After all’s said and done, the main takeaway from 2019’s Joker movie is this: that’s it? All the media hubbub and “controversy” turned out to be little more than clever marketing on the part of its director, Todd Phillips, and studio, Warner Bros., intended to promote a movie far more interesting than the one showing in theaters. If that isn’t smart, if unethical, then I don’t know what is. Now that we’ve got it, we can see clearly that Joker is a nothing movie.
Set in the early ’80s in Gotham City, Joker follows Arthur Fleck (Joaquin Phoenix), a mentally ill man who works as a clown, takes care of his sick mother, and just tries to survive the day-to-day grind that comes from being one of the city’s many impoverished. The film’s inciting incident comes from Fleck, already having a rough day, gets beaten up by a trio of young Wayne Enterprises businessmen while wearing his clown outfit—and shoots them in retaliation. This makes headlines and inspires many other people to start rioting and protesting while also wearing clown outfits. They begin to “rise up,” if you will.
So, basically, it’s a rich vs. poor story that you’ve seen better elsewhere. Fleck feels, rightly or wrongly, that he’s been mistreated by society, eventually deciding that it’s time to do something about it. It’s a Joker origin story, after all—you’re expecting, going in, that the protagonist is going to do some bad things. And Fleck does, eventually. Most of the film attempts to show, in one way or another, the problems of the city and how they directly impact Fleck.
The film wants—and that’s an important word to note—to be about the society in which Fleck lives, how it’s broken and needs to be put right, and all that fun stuff. And if it were smarter and less of a hollow shell that’s imitating better movies from the ’70s and ’80s, it might get there. Instead, its point gets lost along the way. The movie doesn’t have much of a perspective on the issues or a point to make; it just raises the issues, shrugs its shoulders, and shoots a couple of people hoping that the resulting chaos will solve it—or, at worst, entertain.
It doesn’t. Joker‘s a slog from start to finish, especially once you begin to realize that it isn’t going to do much to address the heavy subject matter it brings up. And Joker has a lot that it could say; it’s just not being made by people interested in doing anything more than a couple of “ha ha gotcha” shocks. It’s atmospheric, if nothing else, and has a score to go along with that. It’s just hard not to want it to do … something. Something that makes the months of (seemingly intentional) bad press to be worth it.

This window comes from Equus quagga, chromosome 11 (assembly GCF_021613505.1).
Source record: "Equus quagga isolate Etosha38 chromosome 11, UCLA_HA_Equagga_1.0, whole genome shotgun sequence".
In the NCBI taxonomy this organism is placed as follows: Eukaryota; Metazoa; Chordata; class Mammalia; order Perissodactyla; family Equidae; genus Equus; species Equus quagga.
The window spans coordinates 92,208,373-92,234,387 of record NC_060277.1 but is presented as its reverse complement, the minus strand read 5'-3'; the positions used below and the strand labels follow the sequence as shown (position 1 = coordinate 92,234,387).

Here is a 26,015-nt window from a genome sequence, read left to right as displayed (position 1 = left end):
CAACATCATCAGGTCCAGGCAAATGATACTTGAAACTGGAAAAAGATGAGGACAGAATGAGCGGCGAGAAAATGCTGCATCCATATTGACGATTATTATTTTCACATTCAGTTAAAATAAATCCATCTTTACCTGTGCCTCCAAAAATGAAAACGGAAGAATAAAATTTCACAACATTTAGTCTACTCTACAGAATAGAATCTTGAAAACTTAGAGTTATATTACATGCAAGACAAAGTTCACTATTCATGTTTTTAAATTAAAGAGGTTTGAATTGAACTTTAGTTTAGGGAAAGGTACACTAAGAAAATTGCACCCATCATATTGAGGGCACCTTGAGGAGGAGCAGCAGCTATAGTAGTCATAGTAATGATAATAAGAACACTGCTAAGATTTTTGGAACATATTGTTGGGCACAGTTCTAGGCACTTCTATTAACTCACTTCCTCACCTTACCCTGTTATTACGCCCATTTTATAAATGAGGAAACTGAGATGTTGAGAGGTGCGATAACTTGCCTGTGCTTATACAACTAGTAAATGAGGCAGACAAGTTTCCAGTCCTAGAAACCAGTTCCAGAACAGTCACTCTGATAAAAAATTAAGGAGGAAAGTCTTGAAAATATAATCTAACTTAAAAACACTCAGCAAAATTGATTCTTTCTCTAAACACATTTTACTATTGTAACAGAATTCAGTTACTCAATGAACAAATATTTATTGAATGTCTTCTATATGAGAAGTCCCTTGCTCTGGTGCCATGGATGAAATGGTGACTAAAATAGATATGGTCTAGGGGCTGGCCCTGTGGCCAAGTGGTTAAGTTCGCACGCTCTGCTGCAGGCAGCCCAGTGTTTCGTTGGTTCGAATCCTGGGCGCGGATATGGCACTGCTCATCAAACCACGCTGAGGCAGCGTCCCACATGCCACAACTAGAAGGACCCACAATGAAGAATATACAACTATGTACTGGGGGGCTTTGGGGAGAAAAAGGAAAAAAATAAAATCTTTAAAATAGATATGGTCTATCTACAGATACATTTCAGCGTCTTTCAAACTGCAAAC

The main highlight is Joaquin Phoenix, a tremendous actor who is good here. Given how little there is to Arthur Fleck, it really is a performance worth of applause; he does a lot of work without much to go on. The subtle mannerisms are especially impressive. The other actors are mostly wasted; you have Robert De Niro, Zazie Beetz, and Frances Conroy in relatively significant roles and do nothing with them and it goes to prove how much waste there is in this production.
The greatest magic trick Joker ever pulled was getting its potential audience to care about it. All the controversy it managed to drum up for itself, and this is what we’ve got? Fine. This is a vapid excuse for a movie; a cheap imitation of significantly stronger movies from the ’70s and ’80s. It brings up ideas but does nothing with them, its protagonist is ultimately rather hollow, and there’s just massive amounts of waste at seemingly every level of production. What a joke.
Conclusion: Joker is a failure.
Recommendation: I can’t imagine a reason to watch Joker.
- Rating - 3/103/10